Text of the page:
Portland, Oregon 97212
EAT THIS NOW
- House pickle plate
- Salads (any and all)
- Whole roasted trout
- Oven-kissed chocolate chip cookie
An infectious blend of joy, conviction, and black comedy haunts every inch of a hidden space deep inside Portland’s most eccentric patch of food and concrete. Semi-dark light casts cinematic shadows over a wall-to-wall shrine of cooking artifacts, gnarled tree limbs, mossy branches, old botanical prints, historic Portland photos, and flowers in every stage of life. In this homesteader’s cabin gone mad, an ancient scale, a forgotten copper egg pot, and a rusted milk pail stand like proud survivors of the industrial food takeover. This is one man’s stand on self-sufficiency, an art exhibit of hand-forged humor, and a commentary on nature’s profound beauty, dead or alive. And that’s just the bathroom at Ned Ludd.
The playful depth of this unmarked eatery on NE MLK Boulevard never lets up, from the name (after the 18th-century British anti-industrial folk hero, from whom the term “Luddite” springs) to the menu quoting Wendell Berry. Greeting you at the entrance: an old wooden blasting-cap crate is stamped with a warning: “Keep Away from Fire.” It’s a sly wink to the house fetish for wood. Kindling is everywhere. Rescued sticks and stumps lounge on shelves alongside ceramic chickens and cooking implements that look like relics from Sherman’s march. Burly logs that double as décor feed a wood-burning oven, the only stove in the house.
This six-foot-deep red-brick monster once hosted pizzas in a doomed Italian-barbecue joint. Now, Ned Ludd’s staff of self-proclaimed “fire dancers and ice wizards” juggles a more challenging guest list in the 750-degree cavern: baked-to-order flatbreads; temperamental vegetables; hard-nosed meats; delicate fish; even an outsize chocolate chip cookie rising in a cast-iron skillet, its craggy, salt-crunching surface emerging one lucky degree shy of torched. Served warm with a spoon and the suggestion to douse each bite with cold milk, it’s the sum total of Ned Ludd’s reward: a sweet, demented pleasure.
Behind the mood is lanky Jason French, a one-time butcher, waiter, teacher, cheese importer, Michelin-star dreamer, alum of Paley’s Place and Clarklewis, and as the face of Ned Ludd for five years running, an inspired avatar of DIY grit and charm. With his I-did-it-my-way bluster, locavore know-how, gift of food-nerd gab, and arms inked with images of the antique cookery and hand-cranked meat grinders scattered around the dining room, French is the reigning poster boy for everything to love and parody about Portland life.
What’s been missing from the place is really good food, consistently. Before opening Ned Ludd in 2008, French had never fully faced the fickle fury of wood fire. It showed. Behind the homey ideal of “rustic cooking” lies an all-consuming, think-on-your-feet universe. No two fires are alike. The elusive taste of campfire glee comes with caveats. Wet wood: deal with it. Smoldering black hole: figure it out. Autopilot cooking is not an option. But after years of, um, misfires, French has mastered the heat in the kitchen. The once-erratic menu now burns with confidence. Dishes crackle with good char. And at age 42, the determined cook and self-styled “Goodwiller Guy” has sparked some of the year’s best meals.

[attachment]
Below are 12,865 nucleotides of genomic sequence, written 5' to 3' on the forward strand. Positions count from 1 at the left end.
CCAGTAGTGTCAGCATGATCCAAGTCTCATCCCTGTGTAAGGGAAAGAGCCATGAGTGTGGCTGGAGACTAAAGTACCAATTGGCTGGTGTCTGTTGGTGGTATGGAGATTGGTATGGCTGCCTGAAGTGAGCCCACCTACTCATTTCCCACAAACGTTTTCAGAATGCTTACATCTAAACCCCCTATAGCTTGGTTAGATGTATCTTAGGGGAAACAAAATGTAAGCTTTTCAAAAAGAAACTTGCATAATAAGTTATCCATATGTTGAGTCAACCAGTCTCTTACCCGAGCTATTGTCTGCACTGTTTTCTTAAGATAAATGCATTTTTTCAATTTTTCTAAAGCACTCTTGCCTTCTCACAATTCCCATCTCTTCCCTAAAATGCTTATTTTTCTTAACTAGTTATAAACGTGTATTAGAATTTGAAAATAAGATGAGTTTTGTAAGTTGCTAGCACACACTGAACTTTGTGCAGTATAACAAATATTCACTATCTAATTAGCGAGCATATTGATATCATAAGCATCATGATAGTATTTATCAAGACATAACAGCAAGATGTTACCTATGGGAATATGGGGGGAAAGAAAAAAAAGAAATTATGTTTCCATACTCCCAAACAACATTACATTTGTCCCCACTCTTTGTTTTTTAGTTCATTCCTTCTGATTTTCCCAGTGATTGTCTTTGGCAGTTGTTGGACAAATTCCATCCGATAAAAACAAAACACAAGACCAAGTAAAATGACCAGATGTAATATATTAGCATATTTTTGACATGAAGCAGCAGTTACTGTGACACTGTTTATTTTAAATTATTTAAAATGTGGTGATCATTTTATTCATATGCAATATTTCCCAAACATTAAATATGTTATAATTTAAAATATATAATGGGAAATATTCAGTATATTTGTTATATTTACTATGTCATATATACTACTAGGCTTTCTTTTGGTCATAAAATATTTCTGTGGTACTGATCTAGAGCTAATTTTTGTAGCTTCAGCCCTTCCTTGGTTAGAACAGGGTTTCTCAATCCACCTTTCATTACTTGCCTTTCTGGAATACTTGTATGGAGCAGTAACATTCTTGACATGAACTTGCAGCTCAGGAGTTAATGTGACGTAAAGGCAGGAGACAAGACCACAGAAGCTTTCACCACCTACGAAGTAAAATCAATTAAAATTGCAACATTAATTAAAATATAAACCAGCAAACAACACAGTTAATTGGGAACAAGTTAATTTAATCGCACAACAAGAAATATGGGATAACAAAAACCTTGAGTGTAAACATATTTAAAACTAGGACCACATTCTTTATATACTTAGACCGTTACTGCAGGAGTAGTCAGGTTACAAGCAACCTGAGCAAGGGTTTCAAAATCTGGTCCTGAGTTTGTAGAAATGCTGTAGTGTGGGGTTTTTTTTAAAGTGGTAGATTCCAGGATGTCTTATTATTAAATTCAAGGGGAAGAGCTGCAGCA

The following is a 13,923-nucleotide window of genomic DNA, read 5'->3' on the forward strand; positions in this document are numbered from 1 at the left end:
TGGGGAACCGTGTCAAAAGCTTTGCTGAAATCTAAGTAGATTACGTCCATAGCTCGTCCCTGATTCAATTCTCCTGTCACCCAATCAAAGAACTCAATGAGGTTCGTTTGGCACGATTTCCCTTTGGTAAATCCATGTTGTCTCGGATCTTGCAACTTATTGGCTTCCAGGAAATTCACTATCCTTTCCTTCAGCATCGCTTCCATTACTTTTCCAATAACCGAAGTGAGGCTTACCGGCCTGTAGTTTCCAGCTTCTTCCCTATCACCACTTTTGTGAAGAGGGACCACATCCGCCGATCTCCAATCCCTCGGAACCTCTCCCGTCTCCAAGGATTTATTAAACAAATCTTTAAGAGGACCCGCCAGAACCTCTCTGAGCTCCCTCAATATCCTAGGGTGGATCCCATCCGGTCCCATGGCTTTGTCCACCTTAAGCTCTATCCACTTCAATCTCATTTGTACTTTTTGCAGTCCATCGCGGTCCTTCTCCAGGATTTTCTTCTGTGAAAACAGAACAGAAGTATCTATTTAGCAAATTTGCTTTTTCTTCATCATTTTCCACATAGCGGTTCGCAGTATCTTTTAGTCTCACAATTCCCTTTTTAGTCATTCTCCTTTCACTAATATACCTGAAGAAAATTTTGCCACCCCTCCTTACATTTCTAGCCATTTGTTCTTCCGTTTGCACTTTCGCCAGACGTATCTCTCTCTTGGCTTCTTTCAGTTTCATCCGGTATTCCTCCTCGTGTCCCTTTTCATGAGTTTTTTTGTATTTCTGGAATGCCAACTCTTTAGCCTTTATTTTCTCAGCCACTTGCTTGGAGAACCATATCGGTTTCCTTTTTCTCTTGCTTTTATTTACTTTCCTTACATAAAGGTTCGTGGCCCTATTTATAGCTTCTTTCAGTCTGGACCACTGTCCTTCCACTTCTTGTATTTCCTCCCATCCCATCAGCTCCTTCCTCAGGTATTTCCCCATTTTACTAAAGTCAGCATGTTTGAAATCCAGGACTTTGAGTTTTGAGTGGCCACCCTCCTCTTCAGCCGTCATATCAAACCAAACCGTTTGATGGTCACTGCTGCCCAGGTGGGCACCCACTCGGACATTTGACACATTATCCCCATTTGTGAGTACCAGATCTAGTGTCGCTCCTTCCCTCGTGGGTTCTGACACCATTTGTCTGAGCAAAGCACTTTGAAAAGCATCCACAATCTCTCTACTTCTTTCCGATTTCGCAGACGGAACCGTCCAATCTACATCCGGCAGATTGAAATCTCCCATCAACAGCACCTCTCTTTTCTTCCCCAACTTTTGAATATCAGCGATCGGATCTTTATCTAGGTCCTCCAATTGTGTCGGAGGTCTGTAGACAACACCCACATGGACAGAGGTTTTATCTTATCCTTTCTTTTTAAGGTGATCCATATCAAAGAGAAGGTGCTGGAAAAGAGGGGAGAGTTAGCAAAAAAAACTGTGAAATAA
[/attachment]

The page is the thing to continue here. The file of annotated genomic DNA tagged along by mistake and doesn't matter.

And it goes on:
The menu is an unwavering expression of the season. Dishes change not just daily but sometimes midmeal. Best advice: go with what looks interesting. The territory is offbeat yet accessible, classically rooted but punctuated with surprise. One night’s haul: a typically genteel vichyssoise soup, reborn as a peppery, sour, earthy jolt of cress, potatoes, and leeks in high-def green, followed by boisterous shards of braised lamb cloaking smoky charred peppers and irreverent splashes of fresh yogurt. It’s your Jersey uncle in the holy land. Another journey turned up a monumental whole roasted trout over exuberantly blackened onions shooting off the plate with dramatic abandon, and a daredevil makeover of pasta and peas starring the kitchen’s own pork-skin noodles (think pork-flavored Gummi Bears).
French may be the best salad man in town. I’d do voodoo for another taste of his New Zealand spinach leaves, still clinging to their vines and dancing with ruby-red strawberries, purple flowers, and soothing blobs of goat cheese, all drizzled with Saba, the grape juice of liqueurs. Pickled cherries, home-smoked duck bacon, and curious greens like purslane and chrysanthemum parade through assemblages built around contrast, discovery, and beautiful balance. Order a collection of them.
Weekend brunch remains Ned Ludd’s best-kept secret. Where else can you waltz in the door to a feast of fried duck eggs on brioche toast, smoked trout hash, and a kingly, berry-packed muffin-cum-pancake edged with fire?
Sometimes flavors flail out of control. French’s love of crazy acidity can leave you squinting harder than Clint Eastwood. The oven can still be unforgiving, sucking the juice out of meat. And be warned: the granola will give your molars a workout, and not in a good way.
But these days, the flameouts are rare. Even French acknowledges that something has changed. He envisioned this place as a refuge from an insane world, a place for discovery in a world lost in homogeny. “I’m not in this to win the James Beard Award,” he says. “In all these years, I’ve never called myself a chef.”
Don’t tell that to French’s staff, who know him by one name only: “Chef.” They drop his name in conversation the way NBA players refer to “Coach” in post-game interviews. No first or last names. Just: Chef says this, Chef says that. It’s the ultimate sign of respect—and after five years of taming the fire, a well-deserved title.